You always seem to worry about me having enough money. Well, I'll try to explain just how valueless money is to us up here. From one payday to another, the favorite pastime at night is gambling. Anything from cards to shooting dice is played. Right now, in the mess hall where I now write, there is an average of seven to twelve players per game and then more spectators standing up around each game watching the hundreds of dollars (in pounds, of course) reluctantly being passed from hand to hand during the game. Along about the middle of the month, all of the money is in the possession of maybe one to five lucky boys. But what happens then? Does the gambling stop? Heck, no. The boys with the money lend it all out again and the favorite pastime continues at full strength as ever. It's of course continual, as you can see. Some of the boys who send their money home each payday gamble with cigarettes instead of money. It's nothing for a hundred and fifty dollars to be lost by a boy one night and the same boy the next night win back over two hundred dollars. So, since I still do not gamble, money is only so much paper to me. I have about thirty dollars saved up in case I ever get another furlough or rest leave. So, from now on, each payday I'll send all of my money home. There is nothing whatever to spend money on here in the jungle. You asked me what I wanted for my birthday. (Gee, I'm getting to be an old man fast.) Well, my great need is soap. The only other thing that I need is more soap. My squadron cannot seem to obtain any. Do you remember that tooth that broke off and I got it pulled out later? Well, last week the tooth on the other side just like it broke off. I went to the Army dentists and they pulled it out. Tomorrow I'll have to get two fillings put in. Last week, I walked down to the Pacific Ocean and went swimming (or bathing - no can swim yet). The water was plenty salty and the waves plenty big. I had a pretty good time. Have you heard the latest German radio report? It goes something like this:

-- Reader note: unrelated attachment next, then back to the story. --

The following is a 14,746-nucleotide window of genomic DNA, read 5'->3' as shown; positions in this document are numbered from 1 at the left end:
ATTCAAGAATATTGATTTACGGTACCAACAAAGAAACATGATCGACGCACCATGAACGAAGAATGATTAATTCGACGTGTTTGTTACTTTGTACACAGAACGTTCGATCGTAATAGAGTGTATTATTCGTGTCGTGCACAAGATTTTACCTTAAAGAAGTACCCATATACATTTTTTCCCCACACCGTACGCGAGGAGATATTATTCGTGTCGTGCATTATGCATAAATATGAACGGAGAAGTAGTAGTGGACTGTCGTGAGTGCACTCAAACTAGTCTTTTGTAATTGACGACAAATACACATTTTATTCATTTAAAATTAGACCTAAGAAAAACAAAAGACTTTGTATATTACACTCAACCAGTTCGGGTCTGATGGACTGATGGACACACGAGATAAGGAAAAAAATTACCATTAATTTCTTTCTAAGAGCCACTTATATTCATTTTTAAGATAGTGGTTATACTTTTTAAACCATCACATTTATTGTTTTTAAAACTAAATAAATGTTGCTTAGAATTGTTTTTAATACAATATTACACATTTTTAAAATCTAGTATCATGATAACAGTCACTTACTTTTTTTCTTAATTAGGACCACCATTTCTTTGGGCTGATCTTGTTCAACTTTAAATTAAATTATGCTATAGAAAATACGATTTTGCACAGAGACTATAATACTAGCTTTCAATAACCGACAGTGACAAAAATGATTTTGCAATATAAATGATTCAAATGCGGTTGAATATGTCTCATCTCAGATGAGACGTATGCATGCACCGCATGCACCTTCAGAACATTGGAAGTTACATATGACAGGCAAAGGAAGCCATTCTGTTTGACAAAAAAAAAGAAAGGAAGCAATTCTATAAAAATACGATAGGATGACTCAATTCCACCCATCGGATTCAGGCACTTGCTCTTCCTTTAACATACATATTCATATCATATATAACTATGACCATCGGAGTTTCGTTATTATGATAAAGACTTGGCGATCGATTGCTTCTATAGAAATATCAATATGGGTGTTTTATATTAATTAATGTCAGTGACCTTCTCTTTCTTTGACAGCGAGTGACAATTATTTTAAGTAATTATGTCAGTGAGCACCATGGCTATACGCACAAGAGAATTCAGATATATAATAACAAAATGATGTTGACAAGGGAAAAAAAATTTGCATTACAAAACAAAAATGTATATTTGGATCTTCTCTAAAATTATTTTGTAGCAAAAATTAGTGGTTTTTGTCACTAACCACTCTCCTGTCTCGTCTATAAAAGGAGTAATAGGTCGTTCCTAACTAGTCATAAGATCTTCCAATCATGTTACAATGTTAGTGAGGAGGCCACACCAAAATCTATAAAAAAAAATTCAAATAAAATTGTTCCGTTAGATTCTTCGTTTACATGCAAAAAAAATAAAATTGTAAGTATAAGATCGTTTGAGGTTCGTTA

"Large formations of American bombers appeared of [over?] central Germany today. Nazi fighters rose and intercepted them. None of our fighters were lost, but missing is one German city."

      The other day, I stood and watched our planes in the not too far distance dive bomb the Japs. Later, columns of smoke appeared above the spot. Oftentimes at night on our shortwave receiver, we hear reports about ourselves. Most of the things reported, we of course already know about. The pilots give us the latest first-hand accounts of their missions. One night two weeks ago, a Jap plane got picked up by three of our searchlights. I believe that every gun on the base let go at once. Boy, what a racket! Streams of red tracer bullets all converged toward the same spot high above us. The Jap flew into a low hanging cloud and I guess got away. I received a nice letter from Margie yesterday and her picture. [See below. - Ed.] She seems to be becoming prettier. She asked me for a picture of myself. As I do not have any of myself with me, maybe you could send me some copies of snapshots which I had taken in the past. Pick out the ones which you think are the best. Well, that finishes up another letter. So, until next time -


P.S. Remember, soap for my birthday and that is just all that I need.

This unlabeled photo was amongst the letters. Perhaps this was Margie? An edited version follows.

Possibly Margie? Here is an edited version of the photo.


The Kindle book includes the letters; all 23 issues of the unit’s wartime newsletter “The Squadron Pulse,” which was originally edited by Leonard Stringfield; all 12 issues of the “Pennant Parade” newsletter that Stringfield published while sailing home after the war; complete text of the U.S. government booklet “Pocket Guide to Australia,” which soldiers heading Down Under were given to read; more than 200 photos; pre-war and postwar family history; and over 700 explanatory endnotes.